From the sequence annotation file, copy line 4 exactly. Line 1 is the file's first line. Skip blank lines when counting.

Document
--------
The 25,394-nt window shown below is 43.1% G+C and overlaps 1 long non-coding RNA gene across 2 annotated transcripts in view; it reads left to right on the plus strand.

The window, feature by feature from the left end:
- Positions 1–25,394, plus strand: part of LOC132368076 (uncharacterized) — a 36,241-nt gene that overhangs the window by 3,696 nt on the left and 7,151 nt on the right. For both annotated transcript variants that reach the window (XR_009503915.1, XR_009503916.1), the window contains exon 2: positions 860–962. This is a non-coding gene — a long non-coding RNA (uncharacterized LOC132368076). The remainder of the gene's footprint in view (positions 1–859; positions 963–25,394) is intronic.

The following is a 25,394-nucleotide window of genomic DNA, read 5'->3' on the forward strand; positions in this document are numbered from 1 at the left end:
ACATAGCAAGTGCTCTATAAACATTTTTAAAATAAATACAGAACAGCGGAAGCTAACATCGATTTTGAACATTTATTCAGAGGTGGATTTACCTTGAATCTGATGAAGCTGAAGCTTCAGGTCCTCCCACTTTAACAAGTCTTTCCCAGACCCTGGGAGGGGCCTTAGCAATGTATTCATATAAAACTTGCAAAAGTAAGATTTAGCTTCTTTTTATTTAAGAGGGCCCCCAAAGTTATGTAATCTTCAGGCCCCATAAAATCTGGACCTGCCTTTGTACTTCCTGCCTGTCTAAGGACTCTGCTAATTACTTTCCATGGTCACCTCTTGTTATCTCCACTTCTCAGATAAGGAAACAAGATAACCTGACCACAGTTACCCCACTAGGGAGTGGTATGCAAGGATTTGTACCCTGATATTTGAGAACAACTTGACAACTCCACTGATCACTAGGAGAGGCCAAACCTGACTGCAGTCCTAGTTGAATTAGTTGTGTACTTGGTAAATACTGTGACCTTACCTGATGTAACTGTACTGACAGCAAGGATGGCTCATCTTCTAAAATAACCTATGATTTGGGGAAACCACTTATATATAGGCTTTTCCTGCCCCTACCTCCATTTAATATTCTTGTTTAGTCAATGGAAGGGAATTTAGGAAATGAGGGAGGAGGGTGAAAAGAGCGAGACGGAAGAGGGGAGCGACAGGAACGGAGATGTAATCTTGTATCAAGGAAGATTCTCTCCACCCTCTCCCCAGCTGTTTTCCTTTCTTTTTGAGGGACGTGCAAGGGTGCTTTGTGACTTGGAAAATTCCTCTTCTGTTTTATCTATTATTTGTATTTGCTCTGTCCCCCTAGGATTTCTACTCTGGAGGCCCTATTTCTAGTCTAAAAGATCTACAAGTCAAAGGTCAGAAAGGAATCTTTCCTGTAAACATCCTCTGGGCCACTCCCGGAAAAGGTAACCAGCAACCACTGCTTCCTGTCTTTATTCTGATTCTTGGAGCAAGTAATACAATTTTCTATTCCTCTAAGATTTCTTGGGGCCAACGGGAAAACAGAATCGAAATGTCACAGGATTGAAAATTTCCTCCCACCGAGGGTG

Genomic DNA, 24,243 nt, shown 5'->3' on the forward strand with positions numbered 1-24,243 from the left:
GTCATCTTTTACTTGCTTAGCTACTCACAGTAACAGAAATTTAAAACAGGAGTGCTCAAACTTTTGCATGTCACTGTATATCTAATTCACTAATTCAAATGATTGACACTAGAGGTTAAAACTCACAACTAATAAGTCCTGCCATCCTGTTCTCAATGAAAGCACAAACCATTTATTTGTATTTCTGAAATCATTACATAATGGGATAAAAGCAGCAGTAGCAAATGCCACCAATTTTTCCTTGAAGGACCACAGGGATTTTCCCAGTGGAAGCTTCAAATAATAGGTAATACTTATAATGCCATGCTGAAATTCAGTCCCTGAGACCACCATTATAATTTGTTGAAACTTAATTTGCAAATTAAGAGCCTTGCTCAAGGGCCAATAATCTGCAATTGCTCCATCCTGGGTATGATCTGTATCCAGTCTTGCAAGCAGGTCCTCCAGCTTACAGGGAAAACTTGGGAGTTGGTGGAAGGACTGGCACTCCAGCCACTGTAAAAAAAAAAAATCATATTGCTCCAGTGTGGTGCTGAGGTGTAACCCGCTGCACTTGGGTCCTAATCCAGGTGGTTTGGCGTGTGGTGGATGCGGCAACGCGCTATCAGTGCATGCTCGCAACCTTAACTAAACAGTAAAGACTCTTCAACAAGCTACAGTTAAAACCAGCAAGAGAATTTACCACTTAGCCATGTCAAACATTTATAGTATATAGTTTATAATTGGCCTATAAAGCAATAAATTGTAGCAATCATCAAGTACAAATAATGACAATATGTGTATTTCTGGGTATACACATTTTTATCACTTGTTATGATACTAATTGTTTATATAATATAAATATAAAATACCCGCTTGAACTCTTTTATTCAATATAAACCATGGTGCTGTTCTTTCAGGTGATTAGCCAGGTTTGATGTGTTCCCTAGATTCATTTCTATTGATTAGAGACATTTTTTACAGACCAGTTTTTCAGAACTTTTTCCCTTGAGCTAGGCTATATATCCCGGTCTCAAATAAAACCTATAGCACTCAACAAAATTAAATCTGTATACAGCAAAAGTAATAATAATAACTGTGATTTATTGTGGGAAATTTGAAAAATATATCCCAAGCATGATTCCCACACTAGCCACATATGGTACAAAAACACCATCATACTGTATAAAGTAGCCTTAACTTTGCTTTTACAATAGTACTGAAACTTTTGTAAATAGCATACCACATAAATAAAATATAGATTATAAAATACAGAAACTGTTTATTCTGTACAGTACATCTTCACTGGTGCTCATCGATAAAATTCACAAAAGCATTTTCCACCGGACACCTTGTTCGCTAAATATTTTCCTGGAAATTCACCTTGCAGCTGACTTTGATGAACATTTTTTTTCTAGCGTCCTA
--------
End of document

The following is a 25,394-nucleotide window of genomic DNA, read 5'->3' on the forward strand; positions in this document are numbered from 1 at the left end: